These two sets for the Contemporary label (reissued on CD by the OJC label) are a couple of the more unusual sessions led by drummer Shelly Manne in the 1950s. "The Three" feature trumpeter Shorty Rogers; Jimmy Giuffre alternating on clarinet, tenor, and baritone; and Manne -- there is no piano or bass. Some of the six performances (particularly the four originals) are quite free, particularly the completely improvised "Abstract No. 1." Although these selections were not influential, they rank second in chronological order (behind Lennie Tristano's performances of 1949) among free jazz records. The remainder of this set is a duet between pianist Russ Freeman and Manne ("the Two"), and is also quite advanced in spots, although in general it is a more swinging session while still being unpredictable. Overall, a very interesting reissue.


-01. Flip 2:56
-02. Autumn In New York 3:50
-03. Pas De Trois 4:35
-04. Three On A Row 5:08
-05. Steeplechase 2:51
-06. Abstract No. 1 3:34
-07. The Sound Effects Manne 4:00
-08. Everything Happens To Me 4:32
-09. Billie's Bounce 3:12
-10. With A Song In My Heart 3:06
-11. A Slight Minority 3:22
-12. Speak Easy 4:20
Recording information: Los Angeles, CA (09/10/1954/09/14/1954).

*Shelly Manne (drums) 1-12;
*Jimmy Giuffre (clarinet, tenor saxophone, baritone saxophone) 1-6;
*Shorty Rogers (trumpet) 1-6;
*Russ Freeman (piano) 7-12.


Huun-Huur-Tu - 60 Horses in My Herd (1993) (eac-log-cover)

Huun-Huur-Tu - 60 Horses in My Herd (1993)
world | 1cd | eac-flac-cue-log-cover | 290MB
Shanacie 64050
With this album, the members of Huun-Huur-Tu prove beyond a doubt that they're the bridge between the past and present in Tuva: the past because they have deep respect for the tradition (utilizing traditional instruments such as igil and doshpuluur in addition to the wonderful ankle bones of sheep in bull testicles), and the present as they bring in contemporary elements (guitar and -- previously unknown in Tuva -- the concept of harmony singing). Of course, it's the throat singing that's the highlight, showcased perfectly on "Tuvan Internationale," where unearthly overtones are produced in the throat, amplifying harmonics, often two or three notes at a time. They take chances, although even their own material doesn't stray far from the tradition, with the omnipresent rhythm of horses (the real sound of Tuva) carrying all the songs. Perhaps the piece of greatest interest is "Song of the Caravan Drivers," included here as an homage to Frank Zappa, with whom they worked before his death. This is folk music, to be sure, but of a kind to mystify and engage the Western ear with its exotic flavors. Don't be fooled into thinking it's a novelty, however; for Huun-Huur-Tu this is a record of life in Central Asia, not just as it was, but as it remains.

-01 - Sygyt - Lament of the Igil
-02 - Mezhegei
-03 - Oske Cherde (Foreign Land)
-04- Eshten Charlyyry Berge (It's Hard to Be Parted from a Friend)
-05 - Kombu
-06 - Khoomei (Throat-Singing)
-07 - Kongurei
-08 - Fantasy on the Igil
-09 - Bayan Dugai
-10 - Tuvan Internationale
-11 - Kargyraa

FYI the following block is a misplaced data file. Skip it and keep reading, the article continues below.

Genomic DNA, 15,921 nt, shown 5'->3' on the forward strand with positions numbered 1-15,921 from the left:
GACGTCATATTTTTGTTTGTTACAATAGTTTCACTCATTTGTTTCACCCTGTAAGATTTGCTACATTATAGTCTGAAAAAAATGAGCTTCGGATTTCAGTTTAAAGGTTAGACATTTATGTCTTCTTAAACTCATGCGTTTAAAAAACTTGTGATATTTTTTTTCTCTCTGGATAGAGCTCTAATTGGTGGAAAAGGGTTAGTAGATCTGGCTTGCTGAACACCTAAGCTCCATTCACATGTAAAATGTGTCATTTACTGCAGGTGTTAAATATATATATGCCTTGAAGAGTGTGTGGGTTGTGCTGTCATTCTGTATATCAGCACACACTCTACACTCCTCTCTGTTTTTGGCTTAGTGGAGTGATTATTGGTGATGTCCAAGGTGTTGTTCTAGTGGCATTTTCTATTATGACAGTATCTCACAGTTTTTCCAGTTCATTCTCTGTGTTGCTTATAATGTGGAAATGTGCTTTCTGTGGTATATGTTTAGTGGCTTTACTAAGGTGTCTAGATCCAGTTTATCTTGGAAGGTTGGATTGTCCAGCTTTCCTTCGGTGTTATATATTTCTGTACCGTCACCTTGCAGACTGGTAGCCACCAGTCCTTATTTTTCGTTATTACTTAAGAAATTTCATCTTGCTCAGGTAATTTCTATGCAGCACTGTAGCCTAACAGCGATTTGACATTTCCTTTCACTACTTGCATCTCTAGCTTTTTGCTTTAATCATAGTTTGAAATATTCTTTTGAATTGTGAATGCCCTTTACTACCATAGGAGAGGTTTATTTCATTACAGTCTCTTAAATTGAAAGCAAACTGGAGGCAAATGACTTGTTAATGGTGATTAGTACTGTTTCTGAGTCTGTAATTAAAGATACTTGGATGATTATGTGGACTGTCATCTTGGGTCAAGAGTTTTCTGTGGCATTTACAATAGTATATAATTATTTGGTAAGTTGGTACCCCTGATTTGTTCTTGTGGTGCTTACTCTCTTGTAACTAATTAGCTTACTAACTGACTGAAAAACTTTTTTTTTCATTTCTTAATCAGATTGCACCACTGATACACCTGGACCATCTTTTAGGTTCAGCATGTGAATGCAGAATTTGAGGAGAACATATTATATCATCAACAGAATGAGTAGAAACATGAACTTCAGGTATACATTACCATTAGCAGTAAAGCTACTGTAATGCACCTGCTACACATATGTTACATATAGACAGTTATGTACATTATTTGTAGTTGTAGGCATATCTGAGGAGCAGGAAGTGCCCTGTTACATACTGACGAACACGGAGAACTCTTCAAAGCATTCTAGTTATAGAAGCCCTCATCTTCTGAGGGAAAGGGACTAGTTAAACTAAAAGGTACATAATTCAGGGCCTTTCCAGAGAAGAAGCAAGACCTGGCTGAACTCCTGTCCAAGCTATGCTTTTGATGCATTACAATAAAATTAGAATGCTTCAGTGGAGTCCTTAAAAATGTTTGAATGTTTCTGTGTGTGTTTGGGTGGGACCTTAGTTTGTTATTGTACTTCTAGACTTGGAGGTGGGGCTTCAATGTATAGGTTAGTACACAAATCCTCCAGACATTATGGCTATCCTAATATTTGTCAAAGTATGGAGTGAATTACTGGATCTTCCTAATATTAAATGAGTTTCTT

-12 - Ching Soortukchulerining Yryzy (Song of the Caravan Drivers)

*Kaigal-ool Khovalyg (voice, igil, toshpuluur, chanzy);
*Sayan Bapa (voice, igil, Tuvan percussion);
*Albert Kuvezin (voice, guitar);
*Alexander Bapa (Tuvan percussion)

20 November, 2010


'Rahsaan' Roland Kirk - Sweet Fire (A Jazz Hour With Roland Kirk) (1970)

'Rahsaan' Roland Kirk - Sweet Fire (A Jazz Hour With Roland Kirk) (1970)
jazz | 1cd | eac-flac-cue-log-cover | 360MB
Jazz Hour
Sweet Fire is an unauthorized recording of Rahsaan Roland Kirk playing live in Europe in 1970, perhaps in Paris. This may also have been a radio broadcast, but the source is not clear. Kirk was touring behind the massively underrated Rahsaan Rahsaan at the time, and a number of selections from this set reflect that LP's track list. First, the facts: Kirk's band at the time consisted of trombonist Dick Griffin, pianist Ron Burton, drummer Harold White, percussionist Joe Texudor, and bassist Vernon Martin. Most of what is here is made up of medleys, some of which are simply amazing (in terms of performance, not sound), including the outrageously soulful triptych of "Love for Sale," "Bag's Groove," and "My Cherie Amour." One of the most kinetic versions of "Three for the Festival" is here, and another medley of "Sweet Fire" and "Roller Coaster" goes on for nearly 22 minutes with plenty of heart from Kirk -- who is in excellent form, as is his surprisingly canny rhythm section. Certainly this not a proper introduction to Kirk's work, but it is a hot little item for real fans who quite understandably need every note the man ever recorded, substandard sound quality or not.

-1. My Little Suede Shoes/Groovin' High 6:34
-2. Petite Fleur/When the Saints Go Marching In 8:15
-3. Roller Coaster/Sweet 21:51
-4. Love for Sale/Bags Groove/My Cherie Amour 13:48
-5. Three for the Festival 7:51
-6. Boogie Man Song 5:23

Rahsaan Roland Kirk - Flute, Sax (Tenor)
Dick Griffin - Trombone
Ron Burton - Piano
Vernon Martin - Bass
Harold White - Drums
Joe Habad Texidor - Percussion


Joe Henderson - Page One (RVG) (1963) (eac-log-cover)

Joe Henderson - Page One (RVG) (1963)
jazz | 1cd | eac-flac-cue-log-cover | 305MB
Blue Note | RVG 24-bit remaster 1999
Tenor saxophonist Joe Henderson's debut as a leader is a particularly strong and historic effort. With major contributions made by trumpeter Kenny Dorham, pianist McCoy Tyner, bassist Butch Warren, and drummer Pete La Roca, Henderson (who already had a strikingly original sound and a viable inside/outside style) performs six generally memorable compositions on this CD reissue. Highlights include the original versions of Dorham's "Blue Bossa" and Henderson's "Recorda Me." It's highly recommended.


-1. "Blue Bossa" (Kenny Dorham) – 8:03
-2. "La Mesha" (Dorham) – 9:10
-3. "Homestretch" – 4:15
-4. "Recorda Me" – 6:03
-5. "Jinrikisha" – 7:24
-6. "Out of the Night" – 7:23
All compositions by Joe Henderson except as indicated.

* Kenny Dorham – trumpet